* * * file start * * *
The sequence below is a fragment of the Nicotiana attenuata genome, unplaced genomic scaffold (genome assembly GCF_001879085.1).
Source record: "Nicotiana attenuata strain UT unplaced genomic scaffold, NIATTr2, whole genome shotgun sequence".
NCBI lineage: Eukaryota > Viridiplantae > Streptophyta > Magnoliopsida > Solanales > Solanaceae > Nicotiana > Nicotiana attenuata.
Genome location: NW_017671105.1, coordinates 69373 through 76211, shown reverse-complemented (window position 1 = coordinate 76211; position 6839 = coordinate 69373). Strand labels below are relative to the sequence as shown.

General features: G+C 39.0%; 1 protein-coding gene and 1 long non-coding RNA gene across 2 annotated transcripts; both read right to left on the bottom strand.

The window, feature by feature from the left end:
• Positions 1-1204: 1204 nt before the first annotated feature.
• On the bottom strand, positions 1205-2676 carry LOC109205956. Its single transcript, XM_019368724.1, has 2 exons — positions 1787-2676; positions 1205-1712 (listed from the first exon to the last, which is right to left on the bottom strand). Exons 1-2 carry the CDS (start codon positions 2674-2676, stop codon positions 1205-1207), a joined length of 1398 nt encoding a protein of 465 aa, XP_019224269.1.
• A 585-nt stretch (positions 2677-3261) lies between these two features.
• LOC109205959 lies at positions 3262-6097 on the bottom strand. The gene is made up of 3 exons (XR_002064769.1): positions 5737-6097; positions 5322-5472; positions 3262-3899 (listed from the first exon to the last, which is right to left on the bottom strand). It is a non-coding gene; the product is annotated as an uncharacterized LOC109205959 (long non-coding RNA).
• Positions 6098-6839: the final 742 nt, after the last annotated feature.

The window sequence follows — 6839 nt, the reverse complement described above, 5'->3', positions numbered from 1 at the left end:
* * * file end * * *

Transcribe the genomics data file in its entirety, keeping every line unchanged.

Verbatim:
The sequence below is a fragment of the Nicotiana attenuata genome, unplaced genomic scaffold (genome assembly GCF_001879085.1).
Source record: "Nicotiana attenuata strain UT unplaced genomic scaffold, NIATTr2, whole genome shotgun sequence".
NCBI lineage: Eukaryota > Viridiplantae > Streptophyta > Magnoliopsida > Solanales > Solanaceae > Nicotiana > Nicotiana attenuata.
Genome location: NW_017671105.1, coordinates 69373 through 76211, shown reverse-complemented (window position 1 = coordinate 76211; position 6839 = coordinate 69373). Strand labels below are relative to the sequence as shown.

General features: G+C 39.0%; 1 protein-coding gene and 1 long non-coding RNA gene across 2 annotated transcripts; both read right to left on the bottom strand.

The window, feature by feature from the left end:
• Positions 1-1204: 1204 nt before the first annotated feature.
• On the bottom strand, positions 1205-2676 carry LOC109205956. Its single transcript, XM_019368724.1, has 2 exons — positions 1787-2676; positions 1205-1712 (listed from the first exon to the last, which is right to left on the bottom strand). Exons 1-2 carry the CDS (start codon positions 2674-2676, stop codon positions 1205-1207), a joined length of 1398 nt encoding a protein of 465 aa, XP_019224269.1.
• A 585-nt stretch (positions 2677-3261) lies between these two features.
• LOC109205959 lies at positions 3262-6097 on the bottom strand. The gene is made up of 3 exons (XR_002064769.1): positions 5737-6097; positions 5322-5472; positions 3262-3899 (listed from the first exon to the last, which is right to left on the bottom strand). It is a non-coding gene; the product is annotated as an uncharacterized LOC109205959 (long non-coding RNA).
• Positions 6098-6839: the final 742 nt, after the last annotated feature.

The window sequence follows — 6839 nt, the reverse complement described above, 5'->3', positions numbered from 1 at the left end: